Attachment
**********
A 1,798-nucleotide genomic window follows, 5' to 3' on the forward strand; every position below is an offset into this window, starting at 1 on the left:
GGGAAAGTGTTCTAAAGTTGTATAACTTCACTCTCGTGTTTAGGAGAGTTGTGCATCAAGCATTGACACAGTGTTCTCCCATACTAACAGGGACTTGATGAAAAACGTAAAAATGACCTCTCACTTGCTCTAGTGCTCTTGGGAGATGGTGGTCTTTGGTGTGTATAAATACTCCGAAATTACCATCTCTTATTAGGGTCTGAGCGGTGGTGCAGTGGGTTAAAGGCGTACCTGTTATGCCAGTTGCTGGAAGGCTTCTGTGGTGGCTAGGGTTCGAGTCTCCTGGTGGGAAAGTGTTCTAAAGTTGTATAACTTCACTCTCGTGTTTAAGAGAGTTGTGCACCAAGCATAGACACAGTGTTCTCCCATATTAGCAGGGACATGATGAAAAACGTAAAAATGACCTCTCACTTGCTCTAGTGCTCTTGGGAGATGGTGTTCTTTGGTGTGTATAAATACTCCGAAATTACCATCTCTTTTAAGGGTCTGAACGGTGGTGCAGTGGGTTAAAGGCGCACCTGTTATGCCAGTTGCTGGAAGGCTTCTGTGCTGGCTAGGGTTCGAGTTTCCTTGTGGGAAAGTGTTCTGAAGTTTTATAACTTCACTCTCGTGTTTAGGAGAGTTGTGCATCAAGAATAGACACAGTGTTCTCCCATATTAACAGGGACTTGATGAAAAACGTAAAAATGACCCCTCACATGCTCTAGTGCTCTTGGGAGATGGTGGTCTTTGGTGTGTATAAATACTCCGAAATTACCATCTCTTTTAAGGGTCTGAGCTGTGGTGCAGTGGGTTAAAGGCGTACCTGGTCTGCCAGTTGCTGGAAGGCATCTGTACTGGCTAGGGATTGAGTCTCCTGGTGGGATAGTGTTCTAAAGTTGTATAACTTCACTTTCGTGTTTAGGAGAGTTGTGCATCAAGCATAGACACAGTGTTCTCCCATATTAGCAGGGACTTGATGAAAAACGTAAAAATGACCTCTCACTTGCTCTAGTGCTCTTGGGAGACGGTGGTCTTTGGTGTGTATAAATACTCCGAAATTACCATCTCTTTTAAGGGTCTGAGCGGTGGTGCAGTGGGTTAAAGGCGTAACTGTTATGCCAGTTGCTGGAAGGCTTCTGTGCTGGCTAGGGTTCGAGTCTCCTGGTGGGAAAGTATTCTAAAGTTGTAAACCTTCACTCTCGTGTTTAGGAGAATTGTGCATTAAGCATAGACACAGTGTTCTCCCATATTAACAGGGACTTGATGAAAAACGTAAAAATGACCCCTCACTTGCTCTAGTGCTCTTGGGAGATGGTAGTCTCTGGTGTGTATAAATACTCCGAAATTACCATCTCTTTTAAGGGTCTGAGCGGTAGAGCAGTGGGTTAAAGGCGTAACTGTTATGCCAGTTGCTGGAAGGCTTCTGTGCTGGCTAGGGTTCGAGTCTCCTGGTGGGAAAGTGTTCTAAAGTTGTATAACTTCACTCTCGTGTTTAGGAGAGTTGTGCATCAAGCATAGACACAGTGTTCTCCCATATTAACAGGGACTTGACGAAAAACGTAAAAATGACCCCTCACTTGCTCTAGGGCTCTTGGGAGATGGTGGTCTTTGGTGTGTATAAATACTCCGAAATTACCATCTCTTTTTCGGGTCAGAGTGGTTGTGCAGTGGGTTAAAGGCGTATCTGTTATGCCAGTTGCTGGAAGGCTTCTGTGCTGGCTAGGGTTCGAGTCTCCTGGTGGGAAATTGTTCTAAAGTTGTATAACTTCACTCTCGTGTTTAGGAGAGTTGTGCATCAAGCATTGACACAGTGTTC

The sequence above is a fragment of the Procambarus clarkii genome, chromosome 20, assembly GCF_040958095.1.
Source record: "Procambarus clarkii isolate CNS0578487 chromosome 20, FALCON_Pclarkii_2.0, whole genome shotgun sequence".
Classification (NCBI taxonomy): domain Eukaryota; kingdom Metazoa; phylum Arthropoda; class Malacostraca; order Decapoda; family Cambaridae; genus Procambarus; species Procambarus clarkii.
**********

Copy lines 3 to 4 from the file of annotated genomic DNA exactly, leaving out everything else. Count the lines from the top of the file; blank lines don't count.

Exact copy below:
The sequence above is a fragment of the Procambarus clarkii genome, chromosome 20, assembly GCF_040958095.1.
Source record: "Procambarus clarkii isolate CNS0578487 chromosome 20, FALCON_Pclarkii_2.0, whole genome shotgun sequence".